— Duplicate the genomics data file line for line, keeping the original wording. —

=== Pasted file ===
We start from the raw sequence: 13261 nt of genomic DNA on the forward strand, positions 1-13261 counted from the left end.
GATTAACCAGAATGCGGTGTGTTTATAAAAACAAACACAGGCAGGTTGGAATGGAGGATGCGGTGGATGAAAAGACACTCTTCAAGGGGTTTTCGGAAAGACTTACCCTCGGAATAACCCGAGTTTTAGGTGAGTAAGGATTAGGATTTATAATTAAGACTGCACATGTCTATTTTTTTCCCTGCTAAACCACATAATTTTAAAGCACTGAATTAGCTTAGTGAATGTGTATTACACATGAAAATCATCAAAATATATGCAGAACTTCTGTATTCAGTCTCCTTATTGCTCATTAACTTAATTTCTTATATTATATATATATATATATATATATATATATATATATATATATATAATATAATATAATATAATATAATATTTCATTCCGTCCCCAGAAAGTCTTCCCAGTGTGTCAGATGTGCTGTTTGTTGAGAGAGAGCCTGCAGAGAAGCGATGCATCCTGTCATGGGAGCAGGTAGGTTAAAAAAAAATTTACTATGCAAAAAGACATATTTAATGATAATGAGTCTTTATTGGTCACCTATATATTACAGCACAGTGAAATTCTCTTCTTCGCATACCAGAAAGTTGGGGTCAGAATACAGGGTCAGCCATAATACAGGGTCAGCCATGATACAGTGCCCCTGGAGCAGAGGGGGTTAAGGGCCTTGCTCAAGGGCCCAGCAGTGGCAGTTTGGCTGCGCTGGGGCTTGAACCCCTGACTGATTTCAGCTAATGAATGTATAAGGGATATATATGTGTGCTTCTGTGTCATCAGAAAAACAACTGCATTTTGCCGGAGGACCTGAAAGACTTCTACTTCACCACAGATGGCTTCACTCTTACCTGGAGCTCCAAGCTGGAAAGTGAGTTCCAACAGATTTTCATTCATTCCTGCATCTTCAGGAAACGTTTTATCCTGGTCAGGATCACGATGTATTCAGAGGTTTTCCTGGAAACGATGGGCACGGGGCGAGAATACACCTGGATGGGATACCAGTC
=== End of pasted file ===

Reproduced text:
We start from the raw sequence: 13261 nt of genomic DNA on the forward strand, positions 1-13261 counted from the left end.
GATTAACCAGAATGCGGTGTGTTTATAAAAACAAACACAGGCAGGTTGGAATGGAGGATGCGGTGGATGAAAAGACACTCTTCAAGGGGTTTTCGGAAAGACTTACCCTCGGAATAACCCGAGTTTTAGGTGAGTAAGGATTAGGATTTATAATTAAGACTGCACATGTCTATTTTTTTCCCTGCTAAACCACATAATTTTAAAGCACTGAATTAGCTTAGTGAATGTGTATTACACATGAAAATCATCAAAATATATGCAGAACTTCTGTATTCAGTCTCCTTATTGCTCATTAACTTAATTTCTTATATTATATATATATATATATATATATATATATATATATATATATATAATATAATATAATATAATATAATATTTCATTCCGTCCCCAGAAAGTCTTCCCAGTGTGTCAGATGTGCTGTTTGTTGAGAGAGAGCCTGCAGAGAAGCGATGCATCCTGTCATGGGAGCAGGTAGGTTAAAAAAAAATTTACTATGCAAAAAGACATATTTAATGATAATGAGTCTTTATTGGTCACCTATATATTACAGCACAGTGAAATTCTCTTCTTCGCATACCAGAAAGTTGGGGTCAGAATACAGGGTCAGCCATAATACAGGGTCAGCCATGATACAGTGCCCCTGGAGCAGAGGGGGTTAAGGGCCTTGCTCAAGGGCCCAGCAGTGGCAGTTTGGCTGCGCTGGGGCTTGAACCCCTGACTGATTTCAGCTAATGAATGTATAAGGGATATATATGTGTGCTTCTGTGTCATCAGAAAAACAACTGCATTTTGCCGGAGGACCTGAAAGACTTCTACTTCACCACAGATGGCTTCACTCTTACCTGGAGCTCCAAGCTGGAAAGTGAGTTCCAACAGATTTTCATTCATTCCTGCATCTTCAGGAAACGTTTTATCCTGGTCAGGATCACGATGTATTCAGAGGTTTTCCTGGAAACGATGGGCACGGGGCGAGAATACACCTGGATGGGATACCAGTC